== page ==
View towards Manhattan
This waterfront train ride, and visits to Central Park and Fort Tryon Park (home of the Cloisters), emphasized for me the possibility of having your nature and your city, too.  With smart regulation and development, it's possible to have dense, forested parks, natural waterways, and urban living within easy access of one another.  (This argument is taken up in A Country of Cities, a book by my studio critic Vishaan Chakrabarti, which I'll be reviewing shortly.)  As I learned during a lecture in Denmark, it's better for wildlife to have connected green corridors than isolated large parks, but it's better to have any kind of parks, both for people and wildlife, than no parks at all.  I hope New York continues in its pursuit of new parks and open spaces as part of the city's planning policy, so places like these are no longer unexpected gifts but an expected and valued part of city life.



On a separate, and more humorous, note: Marble Hill, while geographically located in the Bronx, is politically part of Manhattan.  This is because the hill used to be part of Manhattan, and was only separated from the island - and attached to the mainland - in 1914, as part of a river diversion and subsequent land reclamation project.  The residents have been fighting to stay part of Manhattan ever since.  Isn't history fun?

Comments

Popular posts from this blog

Vertical Bike Rack

The work of our hands!


A little backstory:  We bought two bikes as soon as we could after moving here, so we could both bike to work.  After a few uneventful months of chaining up our bikes next to our car in the carport of our apartment building, Justin's bike was stolen.  (Mine was mysteriously left behind, together with Justin's pannier, which the thieves helpfully folded up and placed on top of my bike.  My only guess is that the chain holding my bike was harder to cut than the chain on Justin's.)  Since then, we've kept our bikes inside, hauling them up and down two flights of stairs to our third-floor apartment every time we take them out, which is usually a few times a week.  Ugh.  Better than buying a new bike every few months, though.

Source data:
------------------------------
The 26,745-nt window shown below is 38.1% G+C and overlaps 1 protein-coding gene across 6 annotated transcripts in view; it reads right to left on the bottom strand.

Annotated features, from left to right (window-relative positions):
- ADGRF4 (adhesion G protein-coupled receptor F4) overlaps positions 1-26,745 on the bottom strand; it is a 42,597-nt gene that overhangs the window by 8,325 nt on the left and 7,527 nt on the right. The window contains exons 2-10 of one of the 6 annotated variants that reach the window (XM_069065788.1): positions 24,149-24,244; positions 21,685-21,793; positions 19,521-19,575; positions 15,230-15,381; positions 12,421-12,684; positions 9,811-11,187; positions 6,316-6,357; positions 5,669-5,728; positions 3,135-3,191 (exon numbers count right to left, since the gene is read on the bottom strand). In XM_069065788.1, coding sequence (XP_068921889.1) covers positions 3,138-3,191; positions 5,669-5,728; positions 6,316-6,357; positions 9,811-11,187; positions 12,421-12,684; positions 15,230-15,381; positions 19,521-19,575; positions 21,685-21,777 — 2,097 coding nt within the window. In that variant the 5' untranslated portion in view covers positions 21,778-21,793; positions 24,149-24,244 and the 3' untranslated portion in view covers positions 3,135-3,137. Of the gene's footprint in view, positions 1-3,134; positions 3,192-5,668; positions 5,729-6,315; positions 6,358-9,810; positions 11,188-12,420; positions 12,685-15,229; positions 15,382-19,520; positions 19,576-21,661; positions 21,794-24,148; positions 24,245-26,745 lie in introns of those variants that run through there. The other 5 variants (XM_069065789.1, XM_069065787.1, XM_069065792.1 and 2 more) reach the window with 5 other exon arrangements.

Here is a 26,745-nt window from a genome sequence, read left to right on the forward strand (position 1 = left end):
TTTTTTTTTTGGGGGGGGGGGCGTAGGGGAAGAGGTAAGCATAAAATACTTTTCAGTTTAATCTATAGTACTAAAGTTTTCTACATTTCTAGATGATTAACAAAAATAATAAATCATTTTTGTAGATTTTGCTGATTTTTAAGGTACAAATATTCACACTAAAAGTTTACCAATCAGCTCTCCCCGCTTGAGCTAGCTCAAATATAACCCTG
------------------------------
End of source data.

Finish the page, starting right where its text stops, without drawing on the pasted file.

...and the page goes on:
We needed a rack that would keep the bikes off the floor, off the walls, and in as small a footprint as possible, without requiring us to drill into or otherwise damage the walls (or floor or ceiling).  This proved a challenge t…

Book Review: "Theory and Design in the First Machine Age"

Reyner Banham's Theory and Design in the First Machine Age (1960) is an engaging overview of the important theoretical developments of the early 20th century leading up to the "International Style" of the 1930s-40s.  Banham does a fairly good job, in my opinion, of avoiding excessive editorializing, although he has a clear viewpoint on the Modern Movement and finishes with a strong conclusion.  In opposition to his teacher, Nikolaus Pevsner, whose own history of modernism came out in 1936, Banham dismantled the "form follows function" credo that became the stereotype of modernism, arguing instead that formalism (a preoccupation with style and aesthetics) was an important, if not overriding, concern of Modern architects.  Two sections of the book struck me in particular: his analysis of Le Corbusier's famous book Vers une architecture (Toward a [new] architecture) from 1923, and his Conclusion (chapter 22), where he breaks the link between functionalism and …

LEED Green Associate

Today I am pleased to report that I have passed the LEED® Green Associate exam, so I am now officially a LEED-accredited professional.  I have a few thoughts on this process that might be helpful for others looking into getting their own LEED Green Associate credential.  While I'm certainly in support of sustainable building practices, which is why I went to the trouble to get the credential in the first place, I don't think it's inappropriate to take a critical stance toward the whole enterprise in order to challenge the profession (and the industry) to be more self-aware.

The preparation: I passed the exam by using only resources that were freely available to me through my school library, including an e-book version of the LEED Green Associate study guide by Michelle Cottrell and the USGBC LEED Core Concepts Guide.  (Although I asked the library to obtain a new copy of the official USGBC LEED Green Associate Study Guide since the one they had was lost, they still haven&…